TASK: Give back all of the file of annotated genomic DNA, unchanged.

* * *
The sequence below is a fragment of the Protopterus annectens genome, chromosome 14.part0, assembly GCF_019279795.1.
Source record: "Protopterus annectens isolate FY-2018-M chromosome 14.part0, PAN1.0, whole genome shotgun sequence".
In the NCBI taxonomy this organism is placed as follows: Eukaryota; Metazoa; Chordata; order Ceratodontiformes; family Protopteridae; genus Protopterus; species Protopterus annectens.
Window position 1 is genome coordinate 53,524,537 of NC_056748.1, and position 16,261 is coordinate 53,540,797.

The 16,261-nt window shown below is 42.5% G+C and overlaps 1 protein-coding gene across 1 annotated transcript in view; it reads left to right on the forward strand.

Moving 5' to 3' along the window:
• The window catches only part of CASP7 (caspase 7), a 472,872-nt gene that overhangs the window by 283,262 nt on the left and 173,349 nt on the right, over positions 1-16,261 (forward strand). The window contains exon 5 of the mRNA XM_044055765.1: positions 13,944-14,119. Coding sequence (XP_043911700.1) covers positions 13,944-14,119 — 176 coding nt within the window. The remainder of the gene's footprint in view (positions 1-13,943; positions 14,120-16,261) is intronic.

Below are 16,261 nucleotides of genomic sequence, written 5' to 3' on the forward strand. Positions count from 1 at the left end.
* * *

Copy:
The sequence below is a fragment of the Protopterus annectens genome, chromosome 14.part0, assembly GCF_019279795.1.
Source record: "Protopterus annectens isolate FY-2018-M chromosome 14.part0, PAN1.0, whole genome shotgun sequence".
In the NCBI taxonomy this organism is placed as follows: Eukaryota; Metazoa; Chordata; order Ceratodontiformes; family Protopteridae; genus Protopterus; species Protopterus annectens.
Window position 1 is genome coordinate 53,524,537 of NC_056748.1, and position 16,261 is coordinate 53,540,797.

The 16,261-nt window shown below is 42.5% G+C and overlaps 1 protein-coding gene across 1 annotated transcript in view; it reads left to right on the forward strand.

Moving 5' to 3' along the window:
• The window catches only part of CASP7 (caspase 7), a 472,872-nt gene that overhangs the window by 283,262 nt on the left and 173,349 nt on the right, over positions 1-16,261 (forward strand). The window contains exon 5 of the mRNA XM_044055765.1: positions 13,944-14,119. Coding sequence (XP_043911700.1) covers positions 13,944-14,119 — 176 coding nt within the window. The remainder of the gene's footprint in view (positions 1-13,943; positions 14,120-16,261) is intronic.

Below are 16,261 nucleotides of genomic sequence, written 5' to 3' on the forward strand. Positions count from 1 at the left end.